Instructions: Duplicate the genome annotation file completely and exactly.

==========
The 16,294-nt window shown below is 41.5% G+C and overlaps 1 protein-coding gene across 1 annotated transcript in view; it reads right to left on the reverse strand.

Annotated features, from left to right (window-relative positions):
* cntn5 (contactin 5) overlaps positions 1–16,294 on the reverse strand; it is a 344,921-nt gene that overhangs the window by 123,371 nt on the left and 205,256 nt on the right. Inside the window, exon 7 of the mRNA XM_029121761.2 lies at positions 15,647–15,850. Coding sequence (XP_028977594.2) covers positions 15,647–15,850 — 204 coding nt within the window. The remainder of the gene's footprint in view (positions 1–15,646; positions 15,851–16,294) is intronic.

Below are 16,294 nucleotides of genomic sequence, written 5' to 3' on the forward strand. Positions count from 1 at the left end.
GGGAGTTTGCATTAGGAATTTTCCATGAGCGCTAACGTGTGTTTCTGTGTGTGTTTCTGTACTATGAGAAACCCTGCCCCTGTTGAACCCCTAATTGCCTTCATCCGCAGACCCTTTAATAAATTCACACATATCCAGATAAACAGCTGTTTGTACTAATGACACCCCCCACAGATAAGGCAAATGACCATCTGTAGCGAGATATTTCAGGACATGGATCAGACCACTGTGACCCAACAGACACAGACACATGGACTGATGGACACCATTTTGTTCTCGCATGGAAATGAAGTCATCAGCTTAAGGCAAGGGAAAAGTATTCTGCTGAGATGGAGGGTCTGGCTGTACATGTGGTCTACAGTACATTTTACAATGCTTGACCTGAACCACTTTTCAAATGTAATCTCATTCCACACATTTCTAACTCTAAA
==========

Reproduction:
The 16,294-nt window shown below is 41.5% G+C and overlaps 1 protein-coding gene across 1 annotated transcript in view; it reads right to left on the reverse strand.

Annotated features, from left to right (window-relative positions):
* cntn5 (contactin 5) overlaps positions 1–16,294 on the reverse strand; it is a 344,921-nt gene that overhangs the window by 123,371 nt on the left and 205,256 nt on the right. Inside the window, exon 7 of the mRNA XM_029121761.2 lies at positions 15,647–15,850. Coding sequence (XP_028977594.2) covers positions 15,647–15,850 — 204 coding nt within the window. The remainder of the gene's footprint in view (positions 1–15,646; positions 15,851–16,294) is intronic.

Below are 16,294 nucleotides of genomic sequence, written 5' to 3' on the forward strand. Positions count from 1 at the left end.
GGGAGTTTGCATTAGGAATTTTCCATGAGCGCTAACGTGTGTTTCTGTGTGTGTTTCTGTACTATGAGAAACCCTGCCCCTGTTGAACCCCTAATTGCCTTCATCCGCAGACCCTTTAATAAATTCACACATATCCAGATAAACAGCTGTTTGTACTAATGACACCCCCCACAGATAAGGCAAATGACCATCTGTAGCGAGATATTTCAGGACATGGATCAGACCACTGTGACCCAACAGACACAGACACATGGACTGATGGACACCATTTTGTTCTCGCATGGAAATGAAGTCATCAGCTTAAGGCAAGGGAAAAGTATTCTGCTGAGATGGAGGGTCTGGCTGTACATGTGGTCTACAGTACATTTTACAATGCTTGACCTGAACCACTTTTCAAATGTAATCTCATTCCACACATTTCTAACTCTAAA